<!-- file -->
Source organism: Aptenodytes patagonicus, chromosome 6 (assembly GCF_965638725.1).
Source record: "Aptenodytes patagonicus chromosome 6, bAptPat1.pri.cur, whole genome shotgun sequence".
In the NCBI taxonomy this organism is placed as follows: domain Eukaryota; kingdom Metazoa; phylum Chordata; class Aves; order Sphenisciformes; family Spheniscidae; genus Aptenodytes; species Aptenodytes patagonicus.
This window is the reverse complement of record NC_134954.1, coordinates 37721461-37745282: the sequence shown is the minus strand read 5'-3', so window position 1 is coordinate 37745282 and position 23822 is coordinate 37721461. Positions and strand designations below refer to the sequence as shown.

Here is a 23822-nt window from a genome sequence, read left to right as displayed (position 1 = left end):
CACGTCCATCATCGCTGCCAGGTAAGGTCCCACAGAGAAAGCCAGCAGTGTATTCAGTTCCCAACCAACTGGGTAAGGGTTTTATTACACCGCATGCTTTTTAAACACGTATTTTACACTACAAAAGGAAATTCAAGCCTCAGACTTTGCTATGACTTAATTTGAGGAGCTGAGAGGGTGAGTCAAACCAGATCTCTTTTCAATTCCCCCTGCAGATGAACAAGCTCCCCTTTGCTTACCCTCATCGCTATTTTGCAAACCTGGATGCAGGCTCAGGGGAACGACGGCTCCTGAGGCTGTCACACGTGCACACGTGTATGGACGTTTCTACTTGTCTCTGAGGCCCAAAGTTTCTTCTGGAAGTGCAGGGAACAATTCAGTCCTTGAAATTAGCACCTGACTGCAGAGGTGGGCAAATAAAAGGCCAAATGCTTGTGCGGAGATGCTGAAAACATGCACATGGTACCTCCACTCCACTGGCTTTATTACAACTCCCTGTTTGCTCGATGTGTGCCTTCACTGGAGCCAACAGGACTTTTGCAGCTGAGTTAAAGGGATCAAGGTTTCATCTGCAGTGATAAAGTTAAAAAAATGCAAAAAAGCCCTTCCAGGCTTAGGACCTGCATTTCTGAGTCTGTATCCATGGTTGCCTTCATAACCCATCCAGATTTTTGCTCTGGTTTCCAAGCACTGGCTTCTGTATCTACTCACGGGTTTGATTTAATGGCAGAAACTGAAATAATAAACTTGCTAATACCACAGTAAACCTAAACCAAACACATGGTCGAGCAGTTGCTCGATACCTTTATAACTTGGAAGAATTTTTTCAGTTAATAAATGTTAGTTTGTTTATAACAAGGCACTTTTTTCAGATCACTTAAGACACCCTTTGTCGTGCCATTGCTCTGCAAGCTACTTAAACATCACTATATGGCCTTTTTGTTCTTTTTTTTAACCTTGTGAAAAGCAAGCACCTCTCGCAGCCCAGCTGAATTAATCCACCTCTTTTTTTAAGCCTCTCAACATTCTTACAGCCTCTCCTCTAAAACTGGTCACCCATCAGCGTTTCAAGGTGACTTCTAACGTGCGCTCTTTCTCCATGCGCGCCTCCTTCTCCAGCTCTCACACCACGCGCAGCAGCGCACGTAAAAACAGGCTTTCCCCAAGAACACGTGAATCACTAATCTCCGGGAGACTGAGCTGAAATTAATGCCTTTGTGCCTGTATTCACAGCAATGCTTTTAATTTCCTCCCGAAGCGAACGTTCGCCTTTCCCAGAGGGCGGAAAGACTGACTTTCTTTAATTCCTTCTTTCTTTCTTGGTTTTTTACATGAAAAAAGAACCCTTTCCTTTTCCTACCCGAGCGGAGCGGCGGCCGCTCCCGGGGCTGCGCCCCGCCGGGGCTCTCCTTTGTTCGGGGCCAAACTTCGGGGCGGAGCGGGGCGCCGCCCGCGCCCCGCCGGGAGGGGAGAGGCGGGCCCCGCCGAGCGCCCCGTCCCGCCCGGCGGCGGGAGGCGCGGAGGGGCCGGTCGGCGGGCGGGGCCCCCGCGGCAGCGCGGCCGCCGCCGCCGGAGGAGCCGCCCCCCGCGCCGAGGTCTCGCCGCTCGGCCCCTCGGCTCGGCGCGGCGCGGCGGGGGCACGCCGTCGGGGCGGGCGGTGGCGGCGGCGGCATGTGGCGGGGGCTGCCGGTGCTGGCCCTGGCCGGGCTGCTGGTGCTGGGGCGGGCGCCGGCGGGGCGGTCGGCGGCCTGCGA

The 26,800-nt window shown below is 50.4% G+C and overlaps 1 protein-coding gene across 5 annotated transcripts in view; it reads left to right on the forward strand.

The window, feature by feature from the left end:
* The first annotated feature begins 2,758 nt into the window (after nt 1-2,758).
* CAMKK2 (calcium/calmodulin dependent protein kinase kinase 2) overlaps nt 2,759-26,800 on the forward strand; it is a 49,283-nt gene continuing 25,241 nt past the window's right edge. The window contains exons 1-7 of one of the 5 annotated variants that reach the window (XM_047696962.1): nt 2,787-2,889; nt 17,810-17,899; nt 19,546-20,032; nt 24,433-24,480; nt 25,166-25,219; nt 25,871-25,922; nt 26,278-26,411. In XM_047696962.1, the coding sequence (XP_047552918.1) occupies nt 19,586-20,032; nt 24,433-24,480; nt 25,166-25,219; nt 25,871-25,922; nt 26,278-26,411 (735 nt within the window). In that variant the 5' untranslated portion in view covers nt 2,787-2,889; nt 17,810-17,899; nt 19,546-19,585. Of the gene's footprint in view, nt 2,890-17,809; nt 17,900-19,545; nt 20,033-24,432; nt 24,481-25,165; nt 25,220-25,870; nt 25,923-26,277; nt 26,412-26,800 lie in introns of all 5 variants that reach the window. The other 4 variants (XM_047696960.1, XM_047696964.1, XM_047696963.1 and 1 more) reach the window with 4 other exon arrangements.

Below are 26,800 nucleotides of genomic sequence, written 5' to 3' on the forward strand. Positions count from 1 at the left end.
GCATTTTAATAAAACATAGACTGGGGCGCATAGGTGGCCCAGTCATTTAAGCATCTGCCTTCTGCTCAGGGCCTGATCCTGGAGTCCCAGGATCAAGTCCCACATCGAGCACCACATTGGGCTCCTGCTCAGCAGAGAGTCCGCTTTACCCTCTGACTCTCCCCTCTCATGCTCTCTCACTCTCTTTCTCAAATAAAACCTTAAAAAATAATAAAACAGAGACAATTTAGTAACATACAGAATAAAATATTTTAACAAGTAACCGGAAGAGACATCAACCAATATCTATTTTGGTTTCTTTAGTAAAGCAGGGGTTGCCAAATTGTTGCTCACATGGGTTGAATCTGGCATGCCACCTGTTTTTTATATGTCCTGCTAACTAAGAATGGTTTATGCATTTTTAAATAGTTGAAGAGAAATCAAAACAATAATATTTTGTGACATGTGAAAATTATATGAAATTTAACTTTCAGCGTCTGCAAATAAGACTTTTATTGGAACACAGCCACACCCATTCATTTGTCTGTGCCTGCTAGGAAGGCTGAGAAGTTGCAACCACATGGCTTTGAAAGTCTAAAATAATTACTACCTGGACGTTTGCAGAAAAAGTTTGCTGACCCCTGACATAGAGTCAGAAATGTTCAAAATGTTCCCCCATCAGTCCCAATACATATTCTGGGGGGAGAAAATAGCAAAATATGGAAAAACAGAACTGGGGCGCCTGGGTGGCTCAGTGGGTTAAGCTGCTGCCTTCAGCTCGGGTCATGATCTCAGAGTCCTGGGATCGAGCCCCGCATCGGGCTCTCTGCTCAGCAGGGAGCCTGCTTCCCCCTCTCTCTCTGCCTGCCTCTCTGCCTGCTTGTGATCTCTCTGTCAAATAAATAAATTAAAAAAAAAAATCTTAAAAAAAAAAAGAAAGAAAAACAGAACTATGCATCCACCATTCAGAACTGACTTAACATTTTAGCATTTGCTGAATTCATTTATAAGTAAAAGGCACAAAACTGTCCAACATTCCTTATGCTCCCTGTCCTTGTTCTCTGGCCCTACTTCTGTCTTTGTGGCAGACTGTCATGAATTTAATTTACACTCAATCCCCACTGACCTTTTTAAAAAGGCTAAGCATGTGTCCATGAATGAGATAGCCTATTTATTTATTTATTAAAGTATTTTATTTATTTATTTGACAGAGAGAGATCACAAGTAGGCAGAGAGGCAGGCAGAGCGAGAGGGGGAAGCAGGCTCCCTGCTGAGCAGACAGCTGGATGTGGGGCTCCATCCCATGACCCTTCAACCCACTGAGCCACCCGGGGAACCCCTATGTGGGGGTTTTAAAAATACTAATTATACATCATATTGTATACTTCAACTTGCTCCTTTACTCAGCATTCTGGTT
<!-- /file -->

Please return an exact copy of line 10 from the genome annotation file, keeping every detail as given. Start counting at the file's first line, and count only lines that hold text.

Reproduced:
* CAMKK2 (calcium/calmodulin dependent protein kinase kinase 2) overlaps nt 2,759-26,800 on the forward strand; it is a 49,283-nt gene continuing 25,241 nt past the window's right edge. The window contains exons 1-7 of one of the 5 annotated variants that reach the window (XM_047696962.1): nt 2,787-2,889; nt 17,810-17,899; nt 19,546-20,032; nt 24,433-24,480; nt 25,166-25,219; nt 25,871-25,922; nt 26,278-26,411. In XM_047696962.1, the coding sequence (XP_047552918.1) occupies nt 19,586-20,032; nt 24,433-24,480; nt 25,166-25,219; nt 25,871-25,922; nt 26,278-26,411 (735 nt within the window). In that variant the 5' untranslated portion in view covers nt 2,787-2,889; nt 17,810-17,899; nt 19,546-19,585. Of the gene's footprint in view, nt 2,890-17,809; nt 17,900-19,545; nt 20,033-24,432; nt 24,481-25,165; nt 25,220-25,870; nt 25,923-26,277; nt 26,412-26,800 lie in introns of all 5 variants that reach the window. The other 4 variants (XM_047696960.1, XM_047696964.1, XM_047696963.1 and 1 more) reach the window with 4 other exon arrangements.